Lionni launched his career as an author/illustrator of books for children in 1959. Originally developed from a story he had improvised for his grandchildren during a dull train ride, Little Blue and LittleYellow was the first of what is now a long list of children's picture books, including four Caldecott Honor Books.

Customer Reviews

This book is a must for every child's library.
Jodie Thompson
I like that I can use this book at the beginning of the year to teach my students about the community of learners environment in my classroom.
Ms. Steelman
Beautiful illustrations as well as a wonderful story.
bella

Most Helpful Customer Reviews

66 of 66 people found the following review helpful By slomamma on July 20, 2001
Format: Paperback
A lot of children's books deal with sharing and getting along with others. A lot try to help children be themselves. The brilliance of Leo Lionni is that in book after book he brings these two ideas together, showing children that they can be themselves and care about others at the same time. Many of Lionni's best books - Frederick, Alexander and the Wind-Up Mouse, Tico and the Golden Wings, and Swimmy - all deal with this theme.
Of all these, Swimmy is probably the one with the most immediate appeal to small children. The idea of little fish banding together to scare off the big bully fish is really empowering to small children. And the illustrations are delightful.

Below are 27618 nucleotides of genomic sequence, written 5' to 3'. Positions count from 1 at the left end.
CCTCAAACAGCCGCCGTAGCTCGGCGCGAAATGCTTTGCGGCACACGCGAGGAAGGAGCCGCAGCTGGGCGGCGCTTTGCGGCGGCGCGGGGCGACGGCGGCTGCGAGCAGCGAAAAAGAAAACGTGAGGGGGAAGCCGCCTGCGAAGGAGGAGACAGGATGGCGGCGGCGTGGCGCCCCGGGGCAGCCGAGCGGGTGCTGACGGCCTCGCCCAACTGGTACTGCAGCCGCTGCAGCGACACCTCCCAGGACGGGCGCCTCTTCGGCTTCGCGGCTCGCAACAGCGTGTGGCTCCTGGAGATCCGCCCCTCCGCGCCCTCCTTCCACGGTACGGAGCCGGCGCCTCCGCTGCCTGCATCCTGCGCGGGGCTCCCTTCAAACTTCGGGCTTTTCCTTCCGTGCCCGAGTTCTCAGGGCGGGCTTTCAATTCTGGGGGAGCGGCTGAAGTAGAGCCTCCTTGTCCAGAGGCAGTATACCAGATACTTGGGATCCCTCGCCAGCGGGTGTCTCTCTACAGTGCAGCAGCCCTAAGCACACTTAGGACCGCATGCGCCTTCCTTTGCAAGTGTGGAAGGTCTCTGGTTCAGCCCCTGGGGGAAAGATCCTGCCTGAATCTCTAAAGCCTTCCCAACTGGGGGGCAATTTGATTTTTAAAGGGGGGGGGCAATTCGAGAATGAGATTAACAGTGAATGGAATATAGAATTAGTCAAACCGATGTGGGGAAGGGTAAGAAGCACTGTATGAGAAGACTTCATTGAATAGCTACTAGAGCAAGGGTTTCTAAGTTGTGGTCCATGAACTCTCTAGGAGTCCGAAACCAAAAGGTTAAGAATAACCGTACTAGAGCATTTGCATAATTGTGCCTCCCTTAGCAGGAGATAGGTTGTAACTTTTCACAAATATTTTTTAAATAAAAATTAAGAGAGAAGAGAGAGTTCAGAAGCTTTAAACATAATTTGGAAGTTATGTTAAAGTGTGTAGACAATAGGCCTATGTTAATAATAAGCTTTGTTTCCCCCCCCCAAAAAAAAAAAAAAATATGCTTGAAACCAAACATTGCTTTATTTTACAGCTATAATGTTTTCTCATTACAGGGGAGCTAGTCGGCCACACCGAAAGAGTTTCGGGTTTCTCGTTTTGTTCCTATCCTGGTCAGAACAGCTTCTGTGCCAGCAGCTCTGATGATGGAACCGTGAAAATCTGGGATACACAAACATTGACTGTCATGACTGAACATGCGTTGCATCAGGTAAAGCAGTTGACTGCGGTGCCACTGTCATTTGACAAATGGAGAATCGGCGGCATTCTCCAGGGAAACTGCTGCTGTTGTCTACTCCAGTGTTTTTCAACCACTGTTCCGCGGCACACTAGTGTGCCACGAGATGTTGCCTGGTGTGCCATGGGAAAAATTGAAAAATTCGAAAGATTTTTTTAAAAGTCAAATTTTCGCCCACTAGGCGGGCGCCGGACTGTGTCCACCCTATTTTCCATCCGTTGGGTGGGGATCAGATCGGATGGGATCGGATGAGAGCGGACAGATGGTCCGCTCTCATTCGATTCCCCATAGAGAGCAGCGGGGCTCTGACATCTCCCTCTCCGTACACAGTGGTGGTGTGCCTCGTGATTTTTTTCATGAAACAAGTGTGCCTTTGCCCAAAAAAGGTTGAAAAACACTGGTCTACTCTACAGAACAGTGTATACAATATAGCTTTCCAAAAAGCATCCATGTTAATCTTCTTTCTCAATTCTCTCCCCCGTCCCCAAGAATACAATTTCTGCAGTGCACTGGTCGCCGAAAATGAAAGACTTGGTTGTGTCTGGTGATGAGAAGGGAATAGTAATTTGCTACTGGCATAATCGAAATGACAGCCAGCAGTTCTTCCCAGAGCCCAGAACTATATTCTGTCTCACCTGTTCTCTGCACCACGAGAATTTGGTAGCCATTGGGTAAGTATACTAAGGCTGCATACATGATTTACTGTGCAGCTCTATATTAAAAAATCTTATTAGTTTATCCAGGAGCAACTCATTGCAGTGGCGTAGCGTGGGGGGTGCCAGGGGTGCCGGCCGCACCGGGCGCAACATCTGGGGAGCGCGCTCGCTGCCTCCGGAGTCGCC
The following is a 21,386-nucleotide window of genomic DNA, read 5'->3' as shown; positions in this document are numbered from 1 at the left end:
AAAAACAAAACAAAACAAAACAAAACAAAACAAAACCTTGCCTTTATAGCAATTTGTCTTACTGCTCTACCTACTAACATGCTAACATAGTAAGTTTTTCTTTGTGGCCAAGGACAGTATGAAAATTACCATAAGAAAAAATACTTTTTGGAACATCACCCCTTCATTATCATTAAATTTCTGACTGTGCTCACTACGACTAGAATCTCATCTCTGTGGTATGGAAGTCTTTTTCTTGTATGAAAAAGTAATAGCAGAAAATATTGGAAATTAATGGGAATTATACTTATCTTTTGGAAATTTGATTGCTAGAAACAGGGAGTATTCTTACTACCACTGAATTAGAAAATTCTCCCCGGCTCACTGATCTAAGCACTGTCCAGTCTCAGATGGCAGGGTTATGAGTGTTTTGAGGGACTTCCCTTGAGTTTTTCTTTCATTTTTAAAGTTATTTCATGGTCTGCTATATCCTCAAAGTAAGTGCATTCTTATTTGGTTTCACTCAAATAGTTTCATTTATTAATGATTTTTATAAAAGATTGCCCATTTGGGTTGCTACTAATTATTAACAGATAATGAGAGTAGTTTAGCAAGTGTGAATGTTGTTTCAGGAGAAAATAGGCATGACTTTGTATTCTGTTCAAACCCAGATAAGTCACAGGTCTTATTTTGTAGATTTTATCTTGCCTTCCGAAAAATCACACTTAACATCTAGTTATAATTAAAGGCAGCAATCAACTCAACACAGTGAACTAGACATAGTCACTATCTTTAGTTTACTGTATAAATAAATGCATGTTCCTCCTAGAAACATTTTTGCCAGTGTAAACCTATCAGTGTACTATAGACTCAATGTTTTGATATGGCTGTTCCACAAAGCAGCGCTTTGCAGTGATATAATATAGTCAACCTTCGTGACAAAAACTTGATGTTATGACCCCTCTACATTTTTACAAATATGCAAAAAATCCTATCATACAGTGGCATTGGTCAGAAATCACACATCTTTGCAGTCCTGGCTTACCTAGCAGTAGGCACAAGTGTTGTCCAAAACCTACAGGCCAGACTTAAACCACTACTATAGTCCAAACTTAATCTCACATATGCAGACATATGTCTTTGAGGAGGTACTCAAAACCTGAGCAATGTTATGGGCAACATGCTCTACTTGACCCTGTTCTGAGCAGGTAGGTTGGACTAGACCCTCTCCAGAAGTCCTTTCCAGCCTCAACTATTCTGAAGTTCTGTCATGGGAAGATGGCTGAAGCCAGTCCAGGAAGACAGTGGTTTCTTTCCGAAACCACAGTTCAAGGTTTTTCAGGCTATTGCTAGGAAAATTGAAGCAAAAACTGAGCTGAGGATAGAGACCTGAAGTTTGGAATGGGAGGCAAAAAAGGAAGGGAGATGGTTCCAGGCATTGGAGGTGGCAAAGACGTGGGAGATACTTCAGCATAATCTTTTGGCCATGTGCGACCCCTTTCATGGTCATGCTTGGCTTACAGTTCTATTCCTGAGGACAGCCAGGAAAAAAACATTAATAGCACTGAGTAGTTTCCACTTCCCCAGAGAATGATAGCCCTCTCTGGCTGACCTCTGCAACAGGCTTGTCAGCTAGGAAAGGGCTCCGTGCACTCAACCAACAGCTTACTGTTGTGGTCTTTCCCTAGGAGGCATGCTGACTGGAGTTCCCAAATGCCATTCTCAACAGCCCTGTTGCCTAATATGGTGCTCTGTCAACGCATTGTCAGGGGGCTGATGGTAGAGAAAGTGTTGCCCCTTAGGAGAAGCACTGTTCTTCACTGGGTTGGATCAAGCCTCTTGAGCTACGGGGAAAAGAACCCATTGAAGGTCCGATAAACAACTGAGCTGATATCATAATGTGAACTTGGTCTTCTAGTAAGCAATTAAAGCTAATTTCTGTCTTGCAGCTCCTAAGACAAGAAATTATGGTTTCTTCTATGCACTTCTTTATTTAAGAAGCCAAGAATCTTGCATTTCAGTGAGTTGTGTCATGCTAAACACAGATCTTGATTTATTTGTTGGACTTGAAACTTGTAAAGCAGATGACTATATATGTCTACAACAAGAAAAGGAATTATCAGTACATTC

As a writer and former English teacher, I also love Lionni's simple poetic language. You have to love a writer who writes about "an eel whose tail was almost too far away to remember" and describes sea anemones as "pink palm trees swaying in the wind." Hearing such beautiful and evocative language from an early age can't help but make children better readers and writers later on.
If I could, I'd send every baby home from the hospital with one of Rosemary Wells' Max books and this book. It belongs in every library.
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39 of 41 people found the following review helpful By E. R. Bird HALL OF FAMETOP 500 REVIEWER on April 26, 2004
Format: Paperback
Ah, Swimmy. You charming little guppy. This books wins the award for Subtlest-Book-About-Diversity for 1963. It is wholly and entirely charming. Swimmy is the only little fish amongst his brothers and sisters who was born black instead of red. A faster fish than all of them, Swimmy has the mixed blessing of being able to out swim a big fish that has come to devour his family. Poor Swimmy is left all alone in the world, but his sadness doesn't last for very long. The undersea world is full of wonders, including medusas made of rainbow jelly, a forest of seaweeds growing from sugar candy rocks, and sea anemones that look like, "pink palm trees swaying in the wind". When Swimmy stumbles across another group of small red fish, his quick thinking helps them to band together to fight the larger fish in the sea.